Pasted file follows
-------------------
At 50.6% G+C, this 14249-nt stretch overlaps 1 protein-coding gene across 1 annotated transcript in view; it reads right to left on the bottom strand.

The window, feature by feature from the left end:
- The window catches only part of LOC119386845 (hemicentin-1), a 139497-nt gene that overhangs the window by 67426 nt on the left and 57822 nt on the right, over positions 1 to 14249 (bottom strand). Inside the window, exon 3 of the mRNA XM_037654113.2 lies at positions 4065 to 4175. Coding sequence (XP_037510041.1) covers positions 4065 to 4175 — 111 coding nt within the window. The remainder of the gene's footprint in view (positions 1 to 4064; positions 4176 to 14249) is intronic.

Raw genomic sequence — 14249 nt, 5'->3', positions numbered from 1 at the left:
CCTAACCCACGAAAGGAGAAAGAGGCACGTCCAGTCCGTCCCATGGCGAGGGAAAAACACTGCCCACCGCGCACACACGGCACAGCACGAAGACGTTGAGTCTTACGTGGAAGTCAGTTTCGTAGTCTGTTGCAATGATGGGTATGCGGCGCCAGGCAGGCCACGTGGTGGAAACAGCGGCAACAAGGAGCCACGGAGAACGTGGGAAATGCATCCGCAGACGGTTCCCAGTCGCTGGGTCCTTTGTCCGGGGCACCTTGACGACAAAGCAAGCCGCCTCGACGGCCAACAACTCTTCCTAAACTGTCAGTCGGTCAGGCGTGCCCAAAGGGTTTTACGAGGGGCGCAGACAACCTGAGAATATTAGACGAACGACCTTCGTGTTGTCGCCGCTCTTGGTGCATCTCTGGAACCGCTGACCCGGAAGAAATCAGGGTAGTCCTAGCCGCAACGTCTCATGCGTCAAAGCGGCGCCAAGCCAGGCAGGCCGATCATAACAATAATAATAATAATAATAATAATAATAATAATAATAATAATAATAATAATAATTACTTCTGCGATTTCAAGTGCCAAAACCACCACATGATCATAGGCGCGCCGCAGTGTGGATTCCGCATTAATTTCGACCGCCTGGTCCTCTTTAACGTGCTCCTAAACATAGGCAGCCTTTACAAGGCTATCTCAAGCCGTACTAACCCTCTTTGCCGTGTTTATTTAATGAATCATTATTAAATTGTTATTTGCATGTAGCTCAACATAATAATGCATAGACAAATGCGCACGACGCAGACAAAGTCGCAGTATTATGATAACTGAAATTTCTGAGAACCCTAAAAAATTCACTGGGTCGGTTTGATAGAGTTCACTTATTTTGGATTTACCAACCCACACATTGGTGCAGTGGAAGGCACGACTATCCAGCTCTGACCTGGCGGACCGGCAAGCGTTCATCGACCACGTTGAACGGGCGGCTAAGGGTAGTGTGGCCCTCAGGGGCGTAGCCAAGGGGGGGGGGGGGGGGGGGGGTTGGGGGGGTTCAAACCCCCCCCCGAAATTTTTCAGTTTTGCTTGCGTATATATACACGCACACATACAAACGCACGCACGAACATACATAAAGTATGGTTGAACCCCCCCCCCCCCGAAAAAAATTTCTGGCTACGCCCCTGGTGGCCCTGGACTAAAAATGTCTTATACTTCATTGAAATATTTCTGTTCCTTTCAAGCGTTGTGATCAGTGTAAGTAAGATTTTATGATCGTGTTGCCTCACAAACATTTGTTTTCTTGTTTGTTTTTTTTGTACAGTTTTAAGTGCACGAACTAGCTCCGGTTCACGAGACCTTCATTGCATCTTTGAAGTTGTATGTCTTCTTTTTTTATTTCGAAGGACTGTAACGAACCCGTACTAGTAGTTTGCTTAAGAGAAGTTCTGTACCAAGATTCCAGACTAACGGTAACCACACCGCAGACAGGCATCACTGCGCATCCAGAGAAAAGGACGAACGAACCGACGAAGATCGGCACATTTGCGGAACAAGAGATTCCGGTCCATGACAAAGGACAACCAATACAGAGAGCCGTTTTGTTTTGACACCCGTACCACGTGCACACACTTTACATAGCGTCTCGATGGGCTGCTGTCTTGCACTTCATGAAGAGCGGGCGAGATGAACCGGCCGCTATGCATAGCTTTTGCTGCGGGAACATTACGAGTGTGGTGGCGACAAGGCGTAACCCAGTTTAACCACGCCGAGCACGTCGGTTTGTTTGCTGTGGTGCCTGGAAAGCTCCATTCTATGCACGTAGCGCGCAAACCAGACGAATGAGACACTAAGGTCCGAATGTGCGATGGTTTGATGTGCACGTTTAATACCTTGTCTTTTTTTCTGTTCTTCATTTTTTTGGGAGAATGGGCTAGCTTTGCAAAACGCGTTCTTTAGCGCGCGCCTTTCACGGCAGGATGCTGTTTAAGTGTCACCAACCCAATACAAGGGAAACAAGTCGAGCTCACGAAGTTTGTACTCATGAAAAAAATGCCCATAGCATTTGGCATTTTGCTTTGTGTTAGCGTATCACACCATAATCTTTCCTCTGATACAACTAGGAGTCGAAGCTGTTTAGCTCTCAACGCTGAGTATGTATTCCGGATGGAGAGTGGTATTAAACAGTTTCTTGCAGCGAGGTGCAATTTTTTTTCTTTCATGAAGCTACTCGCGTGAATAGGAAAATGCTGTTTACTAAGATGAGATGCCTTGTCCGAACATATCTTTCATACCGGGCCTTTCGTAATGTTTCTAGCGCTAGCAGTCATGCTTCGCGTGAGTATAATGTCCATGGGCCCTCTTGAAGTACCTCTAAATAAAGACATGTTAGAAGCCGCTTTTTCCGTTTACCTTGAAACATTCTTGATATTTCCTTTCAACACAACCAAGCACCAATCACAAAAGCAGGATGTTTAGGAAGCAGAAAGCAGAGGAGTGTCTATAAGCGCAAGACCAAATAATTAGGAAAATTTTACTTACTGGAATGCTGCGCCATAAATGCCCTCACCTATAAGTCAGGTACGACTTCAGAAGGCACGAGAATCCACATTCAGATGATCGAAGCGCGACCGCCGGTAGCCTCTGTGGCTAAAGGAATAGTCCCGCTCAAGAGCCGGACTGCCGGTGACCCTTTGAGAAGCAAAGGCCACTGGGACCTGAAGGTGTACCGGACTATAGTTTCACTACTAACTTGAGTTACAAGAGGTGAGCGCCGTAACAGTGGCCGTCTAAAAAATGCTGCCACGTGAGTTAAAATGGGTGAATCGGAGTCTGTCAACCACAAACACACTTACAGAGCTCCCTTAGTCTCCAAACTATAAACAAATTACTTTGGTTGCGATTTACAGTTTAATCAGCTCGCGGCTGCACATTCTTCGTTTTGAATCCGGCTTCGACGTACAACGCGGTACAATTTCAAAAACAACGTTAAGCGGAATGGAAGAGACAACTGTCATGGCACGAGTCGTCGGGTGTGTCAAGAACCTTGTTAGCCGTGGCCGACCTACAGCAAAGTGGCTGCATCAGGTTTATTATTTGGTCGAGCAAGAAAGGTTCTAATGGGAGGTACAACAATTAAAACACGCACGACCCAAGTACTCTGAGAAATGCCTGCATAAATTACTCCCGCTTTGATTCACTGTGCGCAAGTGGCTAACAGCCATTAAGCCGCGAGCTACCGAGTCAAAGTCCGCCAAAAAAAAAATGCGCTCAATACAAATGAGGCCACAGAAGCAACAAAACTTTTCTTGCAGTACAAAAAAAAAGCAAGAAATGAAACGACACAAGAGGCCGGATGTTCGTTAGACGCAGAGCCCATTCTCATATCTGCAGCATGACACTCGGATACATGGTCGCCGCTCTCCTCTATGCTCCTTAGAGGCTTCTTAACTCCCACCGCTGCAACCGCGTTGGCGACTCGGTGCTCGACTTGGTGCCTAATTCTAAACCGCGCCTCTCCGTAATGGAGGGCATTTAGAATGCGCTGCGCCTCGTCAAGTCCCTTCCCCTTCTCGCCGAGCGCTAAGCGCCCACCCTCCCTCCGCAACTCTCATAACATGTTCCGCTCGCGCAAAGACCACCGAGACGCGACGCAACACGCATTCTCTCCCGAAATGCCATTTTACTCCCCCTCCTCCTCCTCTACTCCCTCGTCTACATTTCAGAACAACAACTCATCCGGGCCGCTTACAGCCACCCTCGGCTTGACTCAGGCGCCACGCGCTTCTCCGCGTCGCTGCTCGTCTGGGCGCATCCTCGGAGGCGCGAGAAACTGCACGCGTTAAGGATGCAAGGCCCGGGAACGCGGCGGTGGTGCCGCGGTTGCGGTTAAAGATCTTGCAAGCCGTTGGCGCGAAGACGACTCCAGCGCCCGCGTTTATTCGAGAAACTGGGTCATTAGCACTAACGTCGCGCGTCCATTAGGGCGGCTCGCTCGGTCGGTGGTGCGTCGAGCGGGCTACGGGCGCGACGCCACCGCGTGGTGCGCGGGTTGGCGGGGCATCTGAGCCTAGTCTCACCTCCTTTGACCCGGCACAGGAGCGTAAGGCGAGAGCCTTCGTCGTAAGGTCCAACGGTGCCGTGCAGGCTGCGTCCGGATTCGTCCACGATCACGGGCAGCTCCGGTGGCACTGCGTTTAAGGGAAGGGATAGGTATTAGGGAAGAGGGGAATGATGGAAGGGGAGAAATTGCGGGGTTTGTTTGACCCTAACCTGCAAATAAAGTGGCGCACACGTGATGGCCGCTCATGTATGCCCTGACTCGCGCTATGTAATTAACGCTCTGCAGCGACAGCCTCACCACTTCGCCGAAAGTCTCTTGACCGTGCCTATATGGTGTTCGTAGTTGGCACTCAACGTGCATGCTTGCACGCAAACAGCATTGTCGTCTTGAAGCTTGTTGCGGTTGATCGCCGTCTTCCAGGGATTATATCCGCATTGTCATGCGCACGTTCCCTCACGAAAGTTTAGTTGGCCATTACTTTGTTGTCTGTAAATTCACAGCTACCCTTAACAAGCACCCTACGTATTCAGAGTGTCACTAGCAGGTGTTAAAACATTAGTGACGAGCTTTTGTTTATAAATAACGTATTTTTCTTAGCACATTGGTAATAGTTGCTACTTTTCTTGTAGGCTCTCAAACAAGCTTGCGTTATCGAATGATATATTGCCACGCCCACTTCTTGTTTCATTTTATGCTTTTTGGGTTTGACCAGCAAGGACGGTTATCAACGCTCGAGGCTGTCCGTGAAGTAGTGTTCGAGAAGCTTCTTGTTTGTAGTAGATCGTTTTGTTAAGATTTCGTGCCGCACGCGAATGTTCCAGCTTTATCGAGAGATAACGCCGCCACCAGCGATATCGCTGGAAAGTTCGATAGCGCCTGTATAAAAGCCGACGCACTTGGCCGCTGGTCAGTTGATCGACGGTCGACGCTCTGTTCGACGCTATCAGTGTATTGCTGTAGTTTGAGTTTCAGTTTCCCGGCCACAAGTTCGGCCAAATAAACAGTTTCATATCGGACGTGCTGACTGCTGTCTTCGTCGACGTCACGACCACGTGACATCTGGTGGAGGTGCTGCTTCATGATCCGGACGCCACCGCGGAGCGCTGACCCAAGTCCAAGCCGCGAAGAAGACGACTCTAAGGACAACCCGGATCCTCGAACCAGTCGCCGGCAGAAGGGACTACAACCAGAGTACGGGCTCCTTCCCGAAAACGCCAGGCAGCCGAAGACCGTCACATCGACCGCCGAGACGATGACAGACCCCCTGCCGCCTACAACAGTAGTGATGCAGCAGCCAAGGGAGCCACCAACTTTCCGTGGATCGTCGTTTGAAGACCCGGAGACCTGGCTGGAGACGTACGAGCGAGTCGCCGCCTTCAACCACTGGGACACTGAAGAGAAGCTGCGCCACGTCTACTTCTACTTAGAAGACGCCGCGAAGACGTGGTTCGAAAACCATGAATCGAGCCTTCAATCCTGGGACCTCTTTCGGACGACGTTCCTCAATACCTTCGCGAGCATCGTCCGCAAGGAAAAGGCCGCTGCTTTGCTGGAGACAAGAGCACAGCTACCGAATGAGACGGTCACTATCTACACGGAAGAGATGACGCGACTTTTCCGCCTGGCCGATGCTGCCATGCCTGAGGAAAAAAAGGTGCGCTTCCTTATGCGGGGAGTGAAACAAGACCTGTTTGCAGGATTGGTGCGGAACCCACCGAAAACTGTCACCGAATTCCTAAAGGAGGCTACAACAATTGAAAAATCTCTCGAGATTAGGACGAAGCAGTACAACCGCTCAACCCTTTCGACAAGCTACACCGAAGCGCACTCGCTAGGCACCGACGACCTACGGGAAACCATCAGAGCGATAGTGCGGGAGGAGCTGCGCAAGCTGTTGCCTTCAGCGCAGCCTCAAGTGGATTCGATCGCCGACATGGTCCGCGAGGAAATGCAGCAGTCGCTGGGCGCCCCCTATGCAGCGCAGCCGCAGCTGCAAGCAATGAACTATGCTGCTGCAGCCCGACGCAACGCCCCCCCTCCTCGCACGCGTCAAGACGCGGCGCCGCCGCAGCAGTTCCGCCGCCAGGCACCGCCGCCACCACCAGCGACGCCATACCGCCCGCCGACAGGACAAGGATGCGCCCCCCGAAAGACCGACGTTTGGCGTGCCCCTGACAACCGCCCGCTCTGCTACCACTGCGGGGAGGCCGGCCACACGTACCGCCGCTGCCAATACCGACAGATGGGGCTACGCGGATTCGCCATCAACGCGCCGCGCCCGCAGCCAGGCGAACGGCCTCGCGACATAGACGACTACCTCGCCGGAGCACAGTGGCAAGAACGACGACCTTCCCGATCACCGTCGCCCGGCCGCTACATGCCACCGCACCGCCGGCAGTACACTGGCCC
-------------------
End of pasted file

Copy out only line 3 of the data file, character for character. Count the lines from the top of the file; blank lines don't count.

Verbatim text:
- The window catches only part of LOC119386845 (hemicentin-1), a 139497-nt gene that overhangs the window by 67426 nt on the left and 57822 nt on the right, over positions 1 to 14249 (bottom strand). Inside the window, exon 3 of the mRNA XM_037654113.2 lies at positions 4065 to 4175. Coding sequence (XP_037510041.1) covers positions 4065 to 4175 — 111 coding nt within the window. The remainder of the gene's footprint in view (positions 1 to 4064; positions 4176 to 14249) is intronic.